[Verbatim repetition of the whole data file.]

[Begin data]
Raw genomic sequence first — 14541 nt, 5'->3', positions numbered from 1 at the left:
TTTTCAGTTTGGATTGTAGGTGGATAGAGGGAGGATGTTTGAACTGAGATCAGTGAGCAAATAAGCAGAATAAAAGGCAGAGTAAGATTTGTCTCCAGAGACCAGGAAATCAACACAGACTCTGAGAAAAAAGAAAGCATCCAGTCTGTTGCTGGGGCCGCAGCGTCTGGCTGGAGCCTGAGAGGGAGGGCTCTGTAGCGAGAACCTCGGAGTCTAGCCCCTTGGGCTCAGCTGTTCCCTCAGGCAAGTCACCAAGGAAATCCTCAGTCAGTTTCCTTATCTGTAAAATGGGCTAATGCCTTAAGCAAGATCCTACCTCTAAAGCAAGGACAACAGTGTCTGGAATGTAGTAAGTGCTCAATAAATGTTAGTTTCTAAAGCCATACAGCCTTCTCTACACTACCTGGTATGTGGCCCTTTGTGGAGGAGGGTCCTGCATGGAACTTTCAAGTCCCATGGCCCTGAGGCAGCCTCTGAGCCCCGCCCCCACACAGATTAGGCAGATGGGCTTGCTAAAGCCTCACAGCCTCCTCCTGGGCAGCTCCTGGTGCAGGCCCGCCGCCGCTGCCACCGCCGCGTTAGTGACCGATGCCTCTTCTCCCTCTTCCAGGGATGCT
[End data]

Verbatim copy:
Raw genomic sequence first — 14541 nt, 5'->3', positions numbered from 1 at the left:
TTTTCAGTTTGGATTGTAGGTGGATAGAGGGAGGATGTTTGAACTGAGATCAGTGAGCAAATAAGCAGAATAAAAGGCAGAGTAAGATTTGTCTCCAGAGACCAGGAAATCAACACAGACTCTGAGAAAAAAGAAAGCATCCAGTCTGTTGCTGGGGCCGCAGCGTCTGGCTGGAGCCTGAGAGGGAGGGCTCTGTAGCGAGAACCTCGGAGTCTAGCCCCTTGGGCTCAGCTGTTCCCTCAGGCAAGTCACCAAGGAAATCCTCAGTCAGTTTCCTTATCTGTAAAATGGGCTAATGCCTTAAGCAAGATCCTACCTCTAAAGCAAGGACAACAGTGTCTGGAATGTAGTAAGTGCTCAATAAATGTTAGTTTCTAAAGCCATACAGCCTTCTCTACACTACCTGGTATGTGGCCCTTTGTGGAGGAGGGTCCTGCATGGAACTTTCAAGTCCCATGGCCCTGAGGCAGCCTCTGAGCCCCGCCCCCACACAGATTAGGCAGATGGGCTTGCTAAAGCCTCACAGCCTCCTCCTGGGCAGCTCCTGGTGCAGGCCCGCCGCCGCTGCCACCGCCGCGTTAGTGACCGATGCCTCTTCTCCCTCTTCCAGGGATGCT